Explore the alternatives

Exposure is not so bad


ast week I discussed the advantages of having some exposure to hedge funds in a portfolio. It may sound risky but as long as you do your due diligence and choose the appropriate hedge fund based on your risk tolerance, the strategy may potentially reduce overall risk in a portfolio.

Still, many investors prefer to stick to the “tried and true”: portfolios of stocks and bonds and/or mutual funds, using a strategy of buying and holding.

Personally, I would question how “tried and true” these strategies are — particularly when we look at the recent past. 

For example: if you invested in a diversified portfolio 10 years ago containing mostly the favoured asset classes of the day (bonds, Canadian, U.S., and international stocks or mutual funds), I wonder how satisfied you would be today — when you consider how weak some markets (i.e. U.S. stocks) have been, not to mention how the strength in the Canadian dollar would have affected non-Canadian investments.

If, on the other hand, you had had at least some exposure to hedge funds — funds that do not rely on a rising market to make money — you may have done better.

All this being said there is a problem with access. The best selection of hedge funds is only available to “accredited investors” — a term used to describe investors with a certain level of net worth or annual income.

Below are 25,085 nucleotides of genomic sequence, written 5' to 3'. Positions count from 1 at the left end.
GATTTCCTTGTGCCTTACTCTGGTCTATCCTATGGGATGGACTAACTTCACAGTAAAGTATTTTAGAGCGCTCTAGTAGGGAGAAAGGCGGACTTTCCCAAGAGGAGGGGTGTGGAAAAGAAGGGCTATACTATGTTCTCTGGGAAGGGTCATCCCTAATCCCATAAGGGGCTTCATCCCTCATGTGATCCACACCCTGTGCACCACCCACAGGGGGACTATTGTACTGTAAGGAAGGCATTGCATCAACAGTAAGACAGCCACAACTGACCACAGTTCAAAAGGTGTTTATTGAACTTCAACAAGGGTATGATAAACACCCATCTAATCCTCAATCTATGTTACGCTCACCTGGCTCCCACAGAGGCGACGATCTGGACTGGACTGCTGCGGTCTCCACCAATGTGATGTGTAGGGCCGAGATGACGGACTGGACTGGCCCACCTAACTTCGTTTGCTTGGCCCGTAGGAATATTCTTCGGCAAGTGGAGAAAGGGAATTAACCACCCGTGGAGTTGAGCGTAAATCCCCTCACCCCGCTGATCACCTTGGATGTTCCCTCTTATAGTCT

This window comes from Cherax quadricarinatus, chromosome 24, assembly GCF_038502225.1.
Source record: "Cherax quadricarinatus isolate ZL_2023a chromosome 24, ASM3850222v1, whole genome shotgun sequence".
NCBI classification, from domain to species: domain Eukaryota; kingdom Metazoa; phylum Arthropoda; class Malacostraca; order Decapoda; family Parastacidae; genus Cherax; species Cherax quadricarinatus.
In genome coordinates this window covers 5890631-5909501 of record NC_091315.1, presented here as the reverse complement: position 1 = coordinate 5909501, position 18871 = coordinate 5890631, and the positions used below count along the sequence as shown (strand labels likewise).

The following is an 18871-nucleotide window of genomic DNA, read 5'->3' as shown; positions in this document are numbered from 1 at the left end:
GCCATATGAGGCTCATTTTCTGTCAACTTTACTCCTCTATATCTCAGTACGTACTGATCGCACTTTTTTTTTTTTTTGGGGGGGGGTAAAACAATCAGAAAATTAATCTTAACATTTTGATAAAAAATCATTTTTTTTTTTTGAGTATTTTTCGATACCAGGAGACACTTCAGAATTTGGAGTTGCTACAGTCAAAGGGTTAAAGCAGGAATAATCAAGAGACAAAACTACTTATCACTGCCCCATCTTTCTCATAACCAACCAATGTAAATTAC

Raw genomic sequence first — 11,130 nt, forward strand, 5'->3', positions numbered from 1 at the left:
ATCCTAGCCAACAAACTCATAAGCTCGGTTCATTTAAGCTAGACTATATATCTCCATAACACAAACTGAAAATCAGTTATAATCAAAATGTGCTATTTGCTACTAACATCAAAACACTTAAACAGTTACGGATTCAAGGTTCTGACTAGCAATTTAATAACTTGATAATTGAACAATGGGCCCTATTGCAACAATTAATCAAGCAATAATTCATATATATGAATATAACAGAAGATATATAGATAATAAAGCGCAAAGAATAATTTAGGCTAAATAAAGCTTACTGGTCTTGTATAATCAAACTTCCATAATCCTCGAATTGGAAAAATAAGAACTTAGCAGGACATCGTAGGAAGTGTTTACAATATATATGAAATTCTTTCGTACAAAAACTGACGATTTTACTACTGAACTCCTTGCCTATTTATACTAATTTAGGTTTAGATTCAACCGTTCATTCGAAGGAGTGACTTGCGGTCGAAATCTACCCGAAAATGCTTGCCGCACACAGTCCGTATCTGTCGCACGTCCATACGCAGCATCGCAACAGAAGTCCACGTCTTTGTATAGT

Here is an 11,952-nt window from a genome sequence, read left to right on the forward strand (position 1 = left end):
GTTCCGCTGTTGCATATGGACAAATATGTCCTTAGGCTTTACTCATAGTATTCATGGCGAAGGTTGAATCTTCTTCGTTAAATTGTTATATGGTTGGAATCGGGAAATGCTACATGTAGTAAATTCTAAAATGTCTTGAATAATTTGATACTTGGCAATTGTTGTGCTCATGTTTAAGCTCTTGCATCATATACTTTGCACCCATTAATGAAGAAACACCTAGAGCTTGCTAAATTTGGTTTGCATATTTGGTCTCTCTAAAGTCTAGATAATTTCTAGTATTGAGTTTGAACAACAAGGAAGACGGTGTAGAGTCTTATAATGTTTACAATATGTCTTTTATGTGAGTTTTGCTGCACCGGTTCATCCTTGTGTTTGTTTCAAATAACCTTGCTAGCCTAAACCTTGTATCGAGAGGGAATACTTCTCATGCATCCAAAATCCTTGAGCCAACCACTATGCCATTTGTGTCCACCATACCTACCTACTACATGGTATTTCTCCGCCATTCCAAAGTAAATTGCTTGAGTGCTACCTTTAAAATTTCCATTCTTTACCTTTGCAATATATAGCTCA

However, the conditions are not as onerous as they may sound. 

If you consider it possible that you might be an accredited investor, it is worth exploring, as this could open the door to a wider variety of investment vehicles.

If not, there are alternatives. 

For example: in 2008 STAR Hedge Managers Fund was created that combined three of the leading hedge fund managers in Canada into one fund. There was no accredited investor requirement, and since its inception it has performed well. 

Similar offering may be available in the future. 

The other issue is whether your advisor is able to provide access to hedge funds, as there are educational requirements on the advisor side as well.

Mostly though, you need to look very carefully at what you are considering and make sure you understand how the fund will be managed as well as what the fees are.

For more, please feel free to call or email, or attend our upcoming presentation on hedge funds. 

To register call 250-594-1100, or e-mail paige.renouf@raymondjames.ca, or register online at www.jimgrant.ca.


Jim Grant, CFP (Certified Financial Planner) is a Financial Advisor with Raymond James Ltd (RJL). This article is for information only.  Securities are offered through Raymond James Ltd., member Canadian Investor Protection Fund. Insurance and estate planning offered through Raymond James Financial Planning Ltd., not member Canadian Investor Protection Fund. The views are those of the author, Jim Grant, and not necessarily those of Raymond James Ltd.  Investors considering any investment should consult with their Investment Advisor to ensure that it is suitable for the investor’s circumstances and risk tolerance before making any investment decision.

For more information feel free to call Jim at 250-594-1100, or e-mail at jim.grant@raymondjames.ca. and/or visit www.jimgrant.ca.

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